Transportation leaders from San Diego; Columbus, Ohio; and Centennial, Colo., shared how smarter transportation helps to achieve larger regional goals around sustainability, equity and greener urban development.
In various parts of the country, cities are using performance analytics and other mainstays of smart city technology to drive climate, transportation and development goals.
In San Diego, a city where roughly 80 percent of the population turns to a personal vehicle for transportation, smart city leaders have put in place climate action plans to reduce car use and incentivize high-density development.
“Nobody likes traffic. So I think if you can frame a number of the initiatives you’re taking in the mobility space, the smart city space, the climate space, as ‘this helps with traffic,’ that can get you a long way,” said Almis Udrys, chief of staff for innovation and policy in the mayor’s office in San Diego, speaking during a virtual panel discussion at the Smart Cities Connect Conference and Expo last week.
In 2014 San Diego established a Performance and Analytics department and formed a “Complete Communities” project with an aim to increase housing density, and thereby reduce vehicle use and traffic.
“But also, try to encourage development more in the urban core,” explained Udrys. The city is in the process of drafting a development fees policy, which would levy increased fees in areas where development would lead to increased traffic.
“We’ve set the city up into four zones, and depending on which zone you’re in, you pay a higher fee, or are required to build mobility infrastructure with the project,” said Udrys.
In Columbus, Ohio — another city where personal car dependency is high — the region’s Smart Columbus initiative has been laser focused on transitioning away from gas-burning cars toward mobility that’s electric, shared and connected. It’s a goal directly tied to climate ambitions by reducing greenhouse gases, which also helps to satisfy equity goals since polluted air disproportionately affects disadvantaged communities, said Mandy Bishop, Smart Columbus program manager.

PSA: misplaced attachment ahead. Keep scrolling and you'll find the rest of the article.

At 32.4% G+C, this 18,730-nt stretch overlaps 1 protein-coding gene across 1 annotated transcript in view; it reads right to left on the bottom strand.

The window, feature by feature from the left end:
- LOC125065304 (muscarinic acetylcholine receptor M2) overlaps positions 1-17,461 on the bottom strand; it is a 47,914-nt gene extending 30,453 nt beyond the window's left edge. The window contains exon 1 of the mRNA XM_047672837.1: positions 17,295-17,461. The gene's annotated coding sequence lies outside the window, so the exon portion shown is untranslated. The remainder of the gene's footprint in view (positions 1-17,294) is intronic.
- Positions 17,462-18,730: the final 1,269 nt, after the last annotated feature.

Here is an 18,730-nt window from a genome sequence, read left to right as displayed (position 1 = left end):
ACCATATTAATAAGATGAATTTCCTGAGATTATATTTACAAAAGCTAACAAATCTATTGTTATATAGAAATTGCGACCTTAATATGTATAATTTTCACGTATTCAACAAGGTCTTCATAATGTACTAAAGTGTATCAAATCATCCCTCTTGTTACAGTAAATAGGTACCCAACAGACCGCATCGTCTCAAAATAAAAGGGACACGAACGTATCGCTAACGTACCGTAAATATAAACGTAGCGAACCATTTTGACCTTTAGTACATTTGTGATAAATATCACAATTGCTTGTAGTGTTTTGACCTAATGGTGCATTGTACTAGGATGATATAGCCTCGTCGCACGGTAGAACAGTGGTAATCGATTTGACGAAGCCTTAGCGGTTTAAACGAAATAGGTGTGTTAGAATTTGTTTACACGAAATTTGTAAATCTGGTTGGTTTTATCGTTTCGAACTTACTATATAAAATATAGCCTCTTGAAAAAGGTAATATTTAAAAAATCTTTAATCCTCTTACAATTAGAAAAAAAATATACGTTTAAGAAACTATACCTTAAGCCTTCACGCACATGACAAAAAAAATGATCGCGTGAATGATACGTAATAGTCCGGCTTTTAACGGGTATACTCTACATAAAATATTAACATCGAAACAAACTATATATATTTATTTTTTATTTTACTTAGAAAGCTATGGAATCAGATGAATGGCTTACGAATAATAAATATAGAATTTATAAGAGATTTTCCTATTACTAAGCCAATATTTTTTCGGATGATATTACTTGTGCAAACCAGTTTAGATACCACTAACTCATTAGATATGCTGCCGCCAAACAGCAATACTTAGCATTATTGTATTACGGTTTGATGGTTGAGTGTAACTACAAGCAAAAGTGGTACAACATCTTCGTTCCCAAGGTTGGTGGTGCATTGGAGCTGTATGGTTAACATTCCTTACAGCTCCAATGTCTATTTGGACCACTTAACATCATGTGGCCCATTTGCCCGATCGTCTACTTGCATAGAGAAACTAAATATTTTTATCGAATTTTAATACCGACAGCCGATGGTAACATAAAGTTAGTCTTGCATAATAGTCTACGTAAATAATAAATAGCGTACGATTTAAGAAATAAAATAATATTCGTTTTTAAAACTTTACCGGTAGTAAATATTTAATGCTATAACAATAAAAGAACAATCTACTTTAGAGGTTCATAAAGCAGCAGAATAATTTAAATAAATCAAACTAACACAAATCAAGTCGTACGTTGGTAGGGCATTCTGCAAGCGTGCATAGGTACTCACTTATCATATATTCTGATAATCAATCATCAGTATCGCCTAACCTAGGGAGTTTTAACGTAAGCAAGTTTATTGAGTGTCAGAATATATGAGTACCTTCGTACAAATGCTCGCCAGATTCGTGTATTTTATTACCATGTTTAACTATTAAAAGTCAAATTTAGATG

“We really wanted to make an impact in our region, and we knew that we needed to get people into shared mobility, so on the bus,” said Bishop.
This would be a significant lift, since 85 percent of residents in the Columbus region drive to work every day. Because driving is so central to transportation there, officials decided to focus much of its energy on electrifying the transportation sector and growing the adoption of electric cars.
This concept has been at the backbone of Smart Columbus, a program begun four years ago when the region was selected as the recipient of a $40 million U.S. Department of Transportation grant, which was met by millions more dollars in private and nonprofit investment.
The Columbus region anticipates an additional million residents by 2050, which means innovative transportation planning needs to start now, say officials.
“We don’t believe we can just build our way out of it using highways,” said Bishop. “We really want to get more people on high-capacity transit.”
In Centennial, Colo., a suburb of Denver with about 110,000 residents, many transportation plans are driven by economic development goals, said Melanie Ward, strategic adviser for transportation and mobility in Centennial.
“We understand that desire and demand for retail space is declining,” said Ward. “We’re really looking at how do we reimagine this shopping center of the future to be a place that is walkable, and still very suburban in character.”
“Transportation is one of the biggest frustrations people face on a daily basis. So for us, there’s a lot of support for spending on transportation projects,” she added.
In San Diego, newer forms of mobility like e-scooters arrived abruptly several years ago, prompting the city to quickly become a leader in the scooter management wars cities found themselves in nearly overnight. Since then, officials have put the significant hauls of data the devices have collected to work to get deep insights into where bike lanes and other micro-mobility infrastructure should be located.
“It either confirmed where we thought we needed to put bike lanes, or it created new places where, ‘who knew that that’s the way people choose to go,’” said Udrys. “And then we were able to pivot if we needed to on where we were installing bike lanes.”
All of these efforts circle back to a central goal around using data and analytics as part of the mechanism to move San Diego toward a more sustainable horizon.
“Much of the leadership for our smart city initiatives does come from just our desire to be mindful and helpful to mitigating all the impacts around climate change,” said Udrys. “So whether that is the advent of the scooters, and wanting to encourage as much of that as an option for folks to want to get around as possible, because of greenhouse gas emission reductions, or our housing plans, which is about creating density and trying to reduce VMTs [vehicle miles traveled], all of these things are measurable.”